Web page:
I also think that the less important question is "how do we react as a community after the fact with the people who do it anyway"; Adam's response, after his initial non-apology, is pretty textbook "this is exactly what you should do" and more folks should be encouraged/funneled into that path.

I think the most important question, from a practical advice standpoint, is "what do we do with the people who do it anyway right in front of us?" I humbly submit that everyone should familiarize themselves with Bystander Invention. Not everyone is going to be comfortable intervening in every situation, but it usually doesn't take to much to step in on behalf of somebody being targeted.

Here's a pretty decent resource; it's not perfect but it's a pretty good resources on basic tips and tools on how to intervene, and I think it all applies just as well to "my DM is sexually assaulting my friend's character" as any other instance of harassment.
 

Mort

Legend
Supporter
This is the salient point that I think got lost in the "how common is this?"questions and the intentionally disruptive pedantic hairsplitting that have dragged this thread along so far.

I also think that the less important question is "how do we react as a community after the fact with the people who do it anyway"; Adam's response, after his initial non-apology, is pretty textbook "this is exactly what you should do" and more folks should be encouraged/funneled into that path.

I think the most important question, from a practical advice standpoint, is "what do we do with the people who do it anyway right in front of us?" I humbly submit that everyone should familiarize themselves with Bystander Invention. Not everyone is going to be comfortable intervening in every situation, but it usually doesn't take to much to step in on behalf of somebody being targeted.

Here's a pretty decent resource; it's not perfect but it's a pretty good resources on basic tips and tools on how to intervene, and I think it all applies just as well to "my DM is sexually assaulting my friend's character" as any other instance of harassment.

Thanks for the link, It's one of those things one hopes to never need but definitely should read/familiarize oneself with anyway!

As for "right in front of us..." that's why this was so shocking. Apparently this group has logged more than 90 hours already -and the group chemistry/dynamic was pretty good. I've seen many of Adam's DM livestreams (I really need to find a better can't sleep mechanism!) and even with full warning - this was just a massive surprise. The players were clearly floored too - you can see the shock/discomfort but also see that none of them had any idea what to do.

They clearly trusted Adam as the GM and that worked against them here!
 


MGibster

Legend
You are talking about what is "likely". As if you have a handle on what happens at hundreds of thousands of tables around the world? Care to tell us how you got this handle?

By your question, am I to assume that you have a handle on what happens at hundreds of thousands of tables around the world? Strike that, it doesn't matter. We could type at one another until our fingers bleed and we'll probably just cover the same ground over and over. I understand that you're coming at this from a position of wanting to make things safer and more inclusive for all players and I respect that. However, I maintain that role playing is not an inherently dangerous activity in that the chances of participants being harmed is extremely unlikely. And with that, I surrender the field to you.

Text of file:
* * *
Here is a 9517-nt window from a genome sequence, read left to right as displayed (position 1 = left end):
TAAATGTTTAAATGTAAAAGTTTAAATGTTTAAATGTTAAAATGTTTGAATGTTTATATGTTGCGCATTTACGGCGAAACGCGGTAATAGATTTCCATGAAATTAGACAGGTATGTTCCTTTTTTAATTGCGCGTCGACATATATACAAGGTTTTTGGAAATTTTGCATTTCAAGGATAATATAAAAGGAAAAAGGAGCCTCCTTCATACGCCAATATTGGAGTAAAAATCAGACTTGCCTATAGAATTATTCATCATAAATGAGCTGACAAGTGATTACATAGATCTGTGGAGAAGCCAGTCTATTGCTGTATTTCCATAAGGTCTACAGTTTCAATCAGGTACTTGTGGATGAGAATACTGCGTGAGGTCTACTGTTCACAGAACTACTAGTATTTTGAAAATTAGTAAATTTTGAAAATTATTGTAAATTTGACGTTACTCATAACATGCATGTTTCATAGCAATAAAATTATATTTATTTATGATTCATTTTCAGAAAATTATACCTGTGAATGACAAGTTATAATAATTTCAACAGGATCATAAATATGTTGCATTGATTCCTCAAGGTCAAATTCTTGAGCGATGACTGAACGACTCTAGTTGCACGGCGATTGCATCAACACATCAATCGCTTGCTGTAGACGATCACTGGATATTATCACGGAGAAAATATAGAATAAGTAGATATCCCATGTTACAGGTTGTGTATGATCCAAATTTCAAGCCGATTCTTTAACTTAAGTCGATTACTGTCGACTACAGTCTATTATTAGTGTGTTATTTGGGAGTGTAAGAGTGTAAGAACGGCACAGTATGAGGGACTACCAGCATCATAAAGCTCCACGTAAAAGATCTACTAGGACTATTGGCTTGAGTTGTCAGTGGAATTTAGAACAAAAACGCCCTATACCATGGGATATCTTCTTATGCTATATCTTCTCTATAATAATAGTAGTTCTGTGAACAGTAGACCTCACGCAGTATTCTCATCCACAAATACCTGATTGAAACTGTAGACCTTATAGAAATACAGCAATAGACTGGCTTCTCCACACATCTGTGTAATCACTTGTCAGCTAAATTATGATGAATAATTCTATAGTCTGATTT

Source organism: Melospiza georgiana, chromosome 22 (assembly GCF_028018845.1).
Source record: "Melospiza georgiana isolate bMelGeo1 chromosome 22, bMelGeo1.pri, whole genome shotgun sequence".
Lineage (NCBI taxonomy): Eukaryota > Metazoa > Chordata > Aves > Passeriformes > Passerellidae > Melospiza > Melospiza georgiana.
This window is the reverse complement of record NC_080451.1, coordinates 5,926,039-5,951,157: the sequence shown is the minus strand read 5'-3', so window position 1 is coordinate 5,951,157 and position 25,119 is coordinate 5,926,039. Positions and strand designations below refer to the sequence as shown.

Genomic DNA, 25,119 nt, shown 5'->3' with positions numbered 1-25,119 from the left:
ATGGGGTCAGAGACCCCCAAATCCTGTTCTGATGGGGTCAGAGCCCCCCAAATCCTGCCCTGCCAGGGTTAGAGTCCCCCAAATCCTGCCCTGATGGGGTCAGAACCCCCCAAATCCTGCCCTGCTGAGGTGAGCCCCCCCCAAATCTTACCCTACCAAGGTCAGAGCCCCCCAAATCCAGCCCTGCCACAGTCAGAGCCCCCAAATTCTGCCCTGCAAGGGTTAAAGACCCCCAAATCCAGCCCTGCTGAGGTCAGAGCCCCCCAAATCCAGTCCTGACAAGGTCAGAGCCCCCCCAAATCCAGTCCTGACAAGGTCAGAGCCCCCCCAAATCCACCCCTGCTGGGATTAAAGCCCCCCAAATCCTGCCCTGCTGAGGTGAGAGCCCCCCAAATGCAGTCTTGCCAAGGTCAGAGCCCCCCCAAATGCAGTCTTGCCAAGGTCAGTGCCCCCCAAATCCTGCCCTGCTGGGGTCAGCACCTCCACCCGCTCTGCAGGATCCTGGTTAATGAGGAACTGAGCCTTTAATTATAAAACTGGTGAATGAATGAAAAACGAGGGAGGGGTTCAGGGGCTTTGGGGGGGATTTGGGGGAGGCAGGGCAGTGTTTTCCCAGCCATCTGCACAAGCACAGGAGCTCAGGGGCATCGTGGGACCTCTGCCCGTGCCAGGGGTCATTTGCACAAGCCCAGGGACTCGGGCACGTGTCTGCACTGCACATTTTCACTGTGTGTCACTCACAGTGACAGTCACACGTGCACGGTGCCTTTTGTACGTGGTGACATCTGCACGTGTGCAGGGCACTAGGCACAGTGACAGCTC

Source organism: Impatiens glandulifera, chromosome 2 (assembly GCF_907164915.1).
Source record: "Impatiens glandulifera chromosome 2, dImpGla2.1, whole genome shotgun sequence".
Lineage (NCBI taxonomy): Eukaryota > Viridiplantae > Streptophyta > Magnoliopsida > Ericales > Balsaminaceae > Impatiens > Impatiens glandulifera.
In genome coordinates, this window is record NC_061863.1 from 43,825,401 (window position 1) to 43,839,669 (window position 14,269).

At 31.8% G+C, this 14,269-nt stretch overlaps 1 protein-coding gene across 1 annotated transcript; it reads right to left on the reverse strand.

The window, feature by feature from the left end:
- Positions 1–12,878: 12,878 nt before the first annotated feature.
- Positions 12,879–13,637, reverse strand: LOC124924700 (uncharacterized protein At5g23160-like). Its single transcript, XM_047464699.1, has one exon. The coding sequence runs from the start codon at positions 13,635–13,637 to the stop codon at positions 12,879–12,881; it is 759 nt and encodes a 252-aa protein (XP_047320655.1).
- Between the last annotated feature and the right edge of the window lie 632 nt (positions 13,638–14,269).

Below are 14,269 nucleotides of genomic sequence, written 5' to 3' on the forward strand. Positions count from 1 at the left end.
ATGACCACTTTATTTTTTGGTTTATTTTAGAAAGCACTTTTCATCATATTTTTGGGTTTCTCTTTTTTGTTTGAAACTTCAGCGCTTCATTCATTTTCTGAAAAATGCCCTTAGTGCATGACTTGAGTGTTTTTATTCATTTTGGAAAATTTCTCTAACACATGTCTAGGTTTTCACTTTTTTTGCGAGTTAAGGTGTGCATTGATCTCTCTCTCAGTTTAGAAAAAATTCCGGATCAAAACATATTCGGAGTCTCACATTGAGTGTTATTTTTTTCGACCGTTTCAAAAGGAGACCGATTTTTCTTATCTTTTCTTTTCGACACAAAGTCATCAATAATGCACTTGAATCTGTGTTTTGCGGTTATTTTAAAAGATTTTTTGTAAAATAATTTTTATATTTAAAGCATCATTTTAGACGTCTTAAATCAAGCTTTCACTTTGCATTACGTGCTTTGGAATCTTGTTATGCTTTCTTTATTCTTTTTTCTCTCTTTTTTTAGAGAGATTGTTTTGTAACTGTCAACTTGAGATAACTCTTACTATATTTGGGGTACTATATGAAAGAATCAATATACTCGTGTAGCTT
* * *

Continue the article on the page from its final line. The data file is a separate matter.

cmad1977

Hero
Eh.

Fine publicity-stunt, mostly.

A (co) game-designer (Koebel), Europe's most popular D&D streaming GM (hulmes), director of creative commons@twitch (djwheat), a Geek & Sundry & Twitch partner (vana), and a voice actress (elspeth).

Sure.

Get everyone talking about the episode. Hype-train jumps to MACH 2. All the RPG forum talking heads are clutching their pearls and shaking fists at the monitor.

Adam's not any thing close to an idiot who burns money. This was planned and probably coordinated by the group.

Clever.

This is why, despite its limited mechanical impact, one should NEVER make intelligence your dump stat.
 

Gradine

Final Form (they/them)
Re: The completely inane and off-point conversation about the "inherent danger" of roleplaying:

The biggest issue that we have here is that a large segment of the population believes/has been raised to believe that emotional/psychology harm is not real harm. This is, of course, not true, but it's a common enough belief in the popular culture (e.g., "sticks and stones") that it has to be addressed up front. So here it is: emotional/psychology harm/danger is real and oftentimes as consequential as physical harm. You can disagree with this but then, you'd be wrong. There's literally no point in continuing the conversation if we're not on the same page about this very basic fact.

Provided we're on the same page now, we now must discuss the inherent vulnerability found in role-playing. Role-playing is, at its very core, a social experience involving improvisation, usually mutual teamwork, and placing oneself in another persons' shoes. All of these contribute to making oneself vulnerable, at least in a social-emotional context. Now, how much vulnerability that requires will vary greatly depending on the table and the game; you've got your intense psychosexual World of Darkness dramas on one end of the spectrum and your beer-and-pretzels dungeon-crawlers on the other. But I think at either end there's at least some vulnerability involved, if not actual danger.